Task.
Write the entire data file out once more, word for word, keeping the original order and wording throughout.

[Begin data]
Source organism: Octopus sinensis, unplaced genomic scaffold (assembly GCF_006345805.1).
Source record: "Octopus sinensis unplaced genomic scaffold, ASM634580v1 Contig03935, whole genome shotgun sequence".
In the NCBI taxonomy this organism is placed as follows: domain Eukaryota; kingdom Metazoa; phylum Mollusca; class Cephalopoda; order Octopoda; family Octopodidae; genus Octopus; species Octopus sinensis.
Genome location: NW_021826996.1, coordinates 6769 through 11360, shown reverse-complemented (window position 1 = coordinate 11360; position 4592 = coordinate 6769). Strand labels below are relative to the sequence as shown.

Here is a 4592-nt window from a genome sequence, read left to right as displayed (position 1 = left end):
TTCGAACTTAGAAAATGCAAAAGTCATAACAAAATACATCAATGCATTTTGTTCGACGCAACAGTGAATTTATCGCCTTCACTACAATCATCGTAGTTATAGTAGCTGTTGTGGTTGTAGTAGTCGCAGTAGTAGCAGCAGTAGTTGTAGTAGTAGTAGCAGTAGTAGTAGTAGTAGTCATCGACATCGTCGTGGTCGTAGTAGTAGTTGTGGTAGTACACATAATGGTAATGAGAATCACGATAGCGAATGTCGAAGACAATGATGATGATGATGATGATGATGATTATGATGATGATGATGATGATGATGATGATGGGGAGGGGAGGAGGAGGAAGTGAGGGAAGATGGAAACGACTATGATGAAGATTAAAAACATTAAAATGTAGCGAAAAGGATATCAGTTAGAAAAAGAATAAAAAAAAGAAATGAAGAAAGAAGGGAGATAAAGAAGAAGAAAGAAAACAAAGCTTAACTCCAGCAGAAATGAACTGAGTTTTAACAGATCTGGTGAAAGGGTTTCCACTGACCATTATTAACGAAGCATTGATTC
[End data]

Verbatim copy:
Source organism: Octopus sinensis, unplaced genomic scaffold (assembly GCF_006345805.1).
Source record: "Octopus sinensis unplaced genomic scaffold, ASM634580v1 Contig03935, whole genome shotgun sequence".
In the NCBI taxonomy this organism is placed as follows: domain Eukaryota; kingdom Metazoa; phylum Mollusca; class Cephalopoda; order Octopoda; family Octopodidae; genus Octopus; species Octopus sinensis.
Genome location: NW_021826996.1, coordinates 6769 through 11360, shown reverse-complemented (window position 1 = coordinate 11360; position 4592 = coordinate 6769). Strand labels below are relative to the sequence as shown.

Here is a 4592-nt window from a genome sequence, read left to right as displayed (position 1 = left end):
TTCGAACTTAGAAAATGCAAAAGTCATAACAAAATACATCAATGCATTTTGTTCGACGCAACAGTGAATTTATCGCCTTCACTACAATCATCGTAGTTATAGTAGCTGTTGTGGTTGTAGTAGTCGCAGTAGTAGCAGCAGTAGTTGTAGTAGTAGTAGCAGTAGTAGTAGTAGTAGTCATCGACATCGTCGTGGTCGTAGTAGTAGTTGTGGTAGTACACATAATGGTAATGAGAATCACGATAGCGAATGTCGAAGACAATGATGATGATGATGATGATGATGATTATGATGATGATGATGATGATGATGATGATGGGGAGGGGAGGAGGAGGAAGTGAGGGAAGATGGAAACGACTATGATGAAGATTAAAAACATTAAAATGTAGCGAAAAGGATATCAGTTAGAAAAAGAATAAAAAAAAGAAATGAAGAAAGAAGGGAGATAAAGAAGAAGAAAGAAAACAAAGCTTAACTCCAGCAGAAATGAACTGAGTTTTAACAGATCTGGTGAAAGGGTTTCCACTGACCATTATTAACGAAGCATTGATTC